In this post-Easter week, we look at Paul’s discussion of the resurrection, in 1 Corinthians 15.
One of the common objections to the historicity of Jesus’ resurrection is the long timeframe between the event (around 30 AD) and the four written gospels which testify to it (Mark is likely the earliest, in the 60s AD). Now of course, this 40-year gap is still within living memory, meaning the accounts could have been challenged by those who were around at the time if the gospel writers were simply making up stories. (If you publish made up stories about the late 1970s, there will be plenty of people around to correct you!)
More than that, in a mostly non-literate culture, the gospels weren’t primary; they reflected a long tradition of material about Jesus and his resurrection that was circulating by word of mouth. Unlike in our text-based culture, in the first century, writing these traditions down was a secondary task.
But still: there’s a gap between what’s often seen as our earliest historical evidence (Mark’s gospel) and the event itself, which can lead people to doubt the reliability of the resurrection accounts.
Except that there is an earlier historical source, that’s often overlooked. Let’s read it now.
Paul starts out by stressing the centrality of this message for the Christian faith – an issue we’ll come back to later in the week, as Paul comes back to it later in the chapter:1 Corinthians 15:1-2 Now, brothers and sisters, I want to remind you of the gospel I preached to you, which you received and on which you have taken your stand. By this gospel you are saved, if you hold firmly to the word I preached to you. Otherwise, you have believed in vain.
And what is the content of this gospel that saves us? Paul continues:1 Corinthians 15:3-7 For what I received I passed on to you as of first importance: that Christ died for our sins according to the Scriptures, that he was buried, that he was raised on the third day according to the Scriptures, and that he appeared to Cephas, and then to the Twelve. After that, he appeared to more than five hundred of the brothers and sisters at the same time, most of whom are still living, though some have fallen asleep. Then he appeared to James, then to all the apostles…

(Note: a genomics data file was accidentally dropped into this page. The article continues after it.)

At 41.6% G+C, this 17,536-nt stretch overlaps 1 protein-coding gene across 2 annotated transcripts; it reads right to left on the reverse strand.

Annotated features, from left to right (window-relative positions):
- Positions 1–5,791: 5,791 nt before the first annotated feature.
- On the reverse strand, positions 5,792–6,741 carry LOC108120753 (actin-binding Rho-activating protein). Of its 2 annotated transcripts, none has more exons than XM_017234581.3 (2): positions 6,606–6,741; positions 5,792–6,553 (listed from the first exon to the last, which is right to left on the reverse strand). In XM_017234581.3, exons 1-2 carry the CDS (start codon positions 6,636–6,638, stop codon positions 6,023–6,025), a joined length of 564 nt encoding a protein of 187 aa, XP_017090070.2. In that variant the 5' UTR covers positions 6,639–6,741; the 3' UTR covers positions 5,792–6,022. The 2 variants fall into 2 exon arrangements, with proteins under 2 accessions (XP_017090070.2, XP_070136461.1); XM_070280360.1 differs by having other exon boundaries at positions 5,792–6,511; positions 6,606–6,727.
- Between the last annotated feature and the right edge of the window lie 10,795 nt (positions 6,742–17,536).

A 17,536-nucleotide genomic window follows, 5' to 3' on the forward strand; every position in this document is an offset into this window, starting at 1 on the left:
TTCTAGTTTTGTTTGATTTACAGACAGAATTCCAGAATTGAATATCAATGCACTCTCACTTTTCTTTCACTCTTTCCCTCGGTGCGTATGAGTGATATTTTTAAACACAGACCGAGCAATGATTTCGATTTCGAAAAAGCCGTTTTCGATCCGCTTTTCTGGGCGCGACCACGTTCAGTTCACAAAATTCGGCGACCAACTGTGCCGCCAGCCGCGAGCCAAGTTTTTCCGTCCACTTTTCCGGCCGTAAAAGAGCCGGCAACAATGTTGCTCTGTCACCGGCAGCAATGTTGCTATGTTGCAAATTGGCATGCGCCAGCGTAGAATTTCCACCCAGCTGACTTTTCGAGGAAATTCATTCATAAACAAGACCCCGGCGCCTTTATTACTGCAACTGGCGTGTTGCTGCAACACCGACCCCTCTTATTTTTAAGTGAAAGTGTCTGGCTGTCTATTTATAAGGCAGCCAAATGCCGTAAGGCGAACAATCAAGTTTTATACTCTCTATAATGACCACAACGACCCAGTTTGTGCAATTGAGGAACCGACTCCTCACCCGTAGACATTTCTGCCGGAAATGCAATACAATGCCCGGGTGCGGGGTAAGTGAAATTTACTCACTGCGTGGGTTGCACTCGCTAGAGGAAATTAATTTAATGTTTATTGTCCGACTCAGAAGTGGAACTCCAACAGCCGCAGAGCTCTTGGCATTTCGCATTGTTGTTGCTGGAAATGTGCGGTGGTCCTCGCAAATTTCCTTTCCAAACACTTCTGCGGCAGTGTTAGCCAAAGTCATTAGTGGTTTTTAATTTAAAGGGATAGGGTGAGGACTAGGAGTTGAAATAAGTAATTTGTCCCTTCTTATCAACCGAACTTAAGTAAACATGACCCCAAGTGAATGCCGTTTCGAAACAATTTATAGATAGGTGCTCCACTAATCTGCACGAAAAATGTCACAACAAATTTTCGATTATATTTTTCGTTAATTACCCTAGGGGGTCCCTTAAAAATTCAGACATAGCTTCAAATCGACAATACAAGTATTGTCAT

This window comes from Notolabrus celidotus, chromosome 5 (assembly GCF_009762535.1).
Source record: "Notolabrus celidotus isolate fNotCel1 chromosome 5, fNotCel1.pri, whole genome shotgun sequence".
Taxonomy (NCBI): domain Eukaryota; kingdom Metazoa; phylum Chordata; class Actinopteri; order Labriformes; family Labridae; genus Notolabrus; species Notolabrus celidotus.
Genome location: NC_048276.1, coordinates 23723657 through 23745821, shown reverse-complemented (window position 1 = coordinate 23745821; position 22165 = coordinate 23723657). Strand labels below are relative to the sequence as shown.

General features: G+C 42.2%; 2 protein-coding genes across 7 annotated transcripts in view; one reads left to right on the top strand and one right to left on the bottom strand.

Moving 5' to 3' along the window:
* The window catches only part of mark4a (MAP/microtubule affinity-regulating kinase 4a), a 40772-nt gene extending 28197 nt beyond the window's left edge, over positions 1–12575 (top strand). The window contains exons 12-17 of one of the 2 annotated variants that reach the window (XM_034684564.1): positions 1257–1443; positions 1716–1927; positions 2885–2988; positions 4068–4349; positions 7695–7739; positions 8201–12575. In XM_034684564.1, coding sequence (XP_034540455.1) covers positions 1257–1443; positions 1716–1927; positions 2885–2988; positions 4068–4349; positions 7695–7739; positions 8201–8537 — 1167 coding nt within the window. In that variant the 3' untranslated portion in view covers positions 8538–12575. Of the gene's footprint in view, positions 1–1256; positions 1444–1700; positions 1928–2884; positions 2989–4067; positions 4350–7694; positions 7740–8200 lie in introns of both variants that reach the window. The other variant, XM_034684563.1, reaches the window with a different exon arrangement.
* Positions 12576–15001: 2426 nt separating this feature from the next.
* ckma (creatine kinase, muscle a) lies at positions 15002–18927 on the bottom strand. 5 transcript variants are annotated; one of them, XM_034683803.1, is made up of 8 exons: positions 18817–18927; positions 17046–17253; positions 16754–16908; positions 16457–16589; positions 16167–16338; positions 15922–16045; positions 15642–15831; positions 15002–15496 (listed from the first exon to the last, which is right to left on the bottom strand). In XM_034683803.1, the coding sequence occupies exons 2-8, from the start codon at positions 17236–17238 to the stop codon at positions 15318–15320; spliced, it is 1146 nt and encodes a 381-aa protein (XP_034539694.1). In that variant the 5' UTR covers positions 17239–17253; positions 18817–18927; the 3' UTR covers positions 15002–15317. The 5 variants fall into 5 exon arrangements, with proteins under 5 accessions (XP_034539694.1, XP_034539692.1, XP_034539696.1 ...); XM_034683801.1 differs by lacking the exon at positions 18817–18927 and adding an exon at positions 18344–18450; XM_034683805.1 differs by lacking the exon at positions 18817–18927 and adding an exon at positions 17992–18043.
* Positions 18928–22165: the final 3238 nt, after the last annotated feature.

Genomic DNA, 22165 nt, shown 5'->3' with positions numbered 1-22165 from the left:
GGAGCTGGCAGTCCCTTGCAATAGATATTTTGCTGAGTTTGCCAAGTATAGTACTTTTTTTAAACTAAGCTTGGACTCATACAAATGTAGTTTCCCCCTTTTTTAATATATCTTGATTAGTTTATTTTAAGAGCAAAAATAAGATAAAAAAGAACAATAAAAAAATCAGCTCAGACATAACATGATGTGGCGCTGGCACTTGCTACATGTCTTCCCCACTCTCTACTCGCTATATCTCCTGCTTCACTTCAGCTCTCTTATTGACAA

The content of the gospel, according to Paul’s summary, is this:
- In fulfilment of Israel’s story, the Messiah died for the sins of his people;
- He was buried – confirmation of his death.
- He was resurrected on the third day (again, in fulfilment of the Hebrew Scriptures);
- He confirmed this by appearing to many witnesses on numerous different occasions.
Here we have the essence of the Christian faith – centering on the veracity of the resurrection – given in written form, in one of Paul’s letters:
- It’s a letter that even sceptical historians agree was authentically from Paul. (That is, it’s not one of the letters where sceptics dispute the authorship, like Ephesians or 2 Thessalonians.)
- It’s a letter that even sceptics are happy to date at around 54-55 AD. (This is largely based on Paul’s arrival in Corinth being not long after Claudius’s expulsion of the Jews from Rome, mentioned in Acts 18:1-2, and the proconsulship of Galio mentioned in Acts 18:12).
We’re getting much closer to the event itself – a matter of 25 years. But what’s even more interesting is that Paul is quoting an established tradition. He’s using the language of authoritative tradition that he “received” and “passed down.” The wording itself is formal and balanced, like a creed (and unlike Paul’s usual patterns of speaking). Again, critical scholars mostly see this as an early creed, not Paul’s invention. So this fragment of tradition being quoted dates before the letter – before the mid 50s AD. But how much before?